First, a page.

Learn more about our experiments to enable tokenised assets to integrate seamlessly with the world’s existing financial ecosystem.
The current market capitalisation of tokenised assets – digital representations of assets such as stocks and bonds – is still relatively small. But that’s expected to change, with the World Economic Forum estimating that volumes could reach USD 24 trillion by 2027.
Yet challenges must be overcome before tokenised asset usage can really scale. That’s why we collaborated with Citi, Clearstream, Northern Trust and SETL in 2022, to conduct a series of experiments that assess how Swift’s existing infrastructure can be used to unlock the potential of this market.
Here are five key takeaways from our experiments to help you quickly get up to speed on the future of tokenisation in financial services.
1. The industry is fast gearing up for a tokenised future
Tokenisation could have a huge impact on finance, and our lives more generally. One potential benefit is fractionalisation, in which larger assets can be split into smaller parts, making investing accessible to people that previously didn’t have the resources to do so. Tokenisation could also condense settlement times, reduce the need for reconciliations, enable new forms of automation, and deliver greater transparency to securities trading more broadly.
Therefore, banks, securities firms and financial market infrastructures are acting quickly to respond to this trend – not just to define how they can access these new potential sources of value, but also to develop the servicing capabilities to support the full lifecycle of digital asset trades.
2. The barriers to growth shouldn’t be underestimated
If tokenisation is to thrive, a series of hurdles will need to be cleared first. With various markets adopting their own technologies, platforms and regulatory environments for tokenised assets, the risk of fragmentation is very real. That’s why the ability to easily access multiple tokenised asset types residing on multiple different platforms will be essential.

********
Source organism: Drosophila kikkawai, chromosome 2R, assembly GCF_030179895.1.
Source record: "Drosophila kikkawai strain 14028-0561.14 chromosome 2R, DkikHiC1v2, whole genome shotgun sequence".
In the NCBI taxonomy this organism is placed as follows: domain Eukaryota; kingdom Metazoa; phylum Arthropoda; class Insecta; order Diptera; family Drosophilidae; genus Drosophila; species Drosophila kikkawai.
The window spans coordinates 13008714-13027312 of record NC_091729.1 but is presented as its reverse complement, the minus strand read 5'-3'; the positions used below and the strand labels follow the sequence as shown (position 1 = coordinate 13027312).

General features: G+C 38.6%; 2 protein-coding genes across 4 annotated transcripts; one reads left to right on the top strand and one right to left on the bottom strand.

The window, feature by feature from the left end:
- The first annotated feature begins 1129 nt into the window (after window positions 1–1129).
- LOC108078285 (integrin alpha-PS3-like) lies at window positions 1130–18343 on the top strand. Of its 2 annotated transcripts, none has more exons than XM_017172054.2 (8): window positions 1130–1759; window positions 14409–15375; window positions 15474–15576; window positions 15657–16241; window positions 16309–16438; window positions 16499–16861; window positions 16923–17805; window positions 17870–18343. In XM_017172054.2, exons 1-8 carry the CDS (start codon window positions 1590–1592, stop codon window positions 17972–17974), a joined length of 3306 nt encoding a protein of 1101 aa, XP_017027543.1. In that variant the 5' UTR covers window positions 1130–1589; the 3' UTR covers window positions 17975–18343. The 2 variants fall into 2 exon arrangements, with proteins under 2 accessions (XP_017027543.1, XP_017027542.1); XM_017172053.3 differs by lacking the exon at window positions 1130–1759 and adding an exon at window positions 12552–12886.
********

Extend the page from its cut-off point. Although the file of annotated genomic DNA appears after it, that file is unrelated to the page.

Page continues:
Different securities market participants will also transition at different speeds, meaning that tokenised assets will have to co-exist with traditional assets for the foreseeable future. It will therefore be critical to enable interoperability and communication between participants and systems (traditional and new), as well as on-chain and off-chain markets during the transaction lifecycle of tokenised assets.
3. Our extensive tokenisation experiments have proved successful
In light of these challenges, we’ve been working with key industry players from across the tokenised and traditional asset ecosystem to explore how tokens can be seamlessly transferred and integrated into securities and payments processing.
Together, we successfully demonstrated how Swift’s infrastructure can support market participants to create, transfer, and redeem tokens – as well as update balances between multiple client wallets. We also showed how the de-tokenisation process could work.
4. Swift could act as a ‘single access point’ to various tokenisation networks
Today, Swift provides a single access point for securities players throughout the post-trade lifecycle across many asset classes (equities, fixed income, derivatives). Our experiments demonstrated that Swift’s infrastructure can similarly act as an interconnector and ‘single access point,’ linking up multiple tokenisation platforms and various cash leg payment types – Swift GPI, RTGS and CBDC – with participants interacting with tokenised assets via our platform.
The experiments highlighted the efficiencies that can be achieved for our members by accessing tokenised assets via their existing Swift connectivity channels, and that Swift messaging is fit for purpose to enable tokenised transaction types.
5. Feedback is essential to define the next steps
Following the success of these experiments, we’re reaching out to our community to gain feedback on our experiments with a view to further explore the feasibility of offering the solution demonstrated in the experiments as a service to Swift customers.
We’re also gaining feedback on the value of a further set of experiments with expanded use cases, such as reporting or asset servicing.
Want to learn more?
Download our report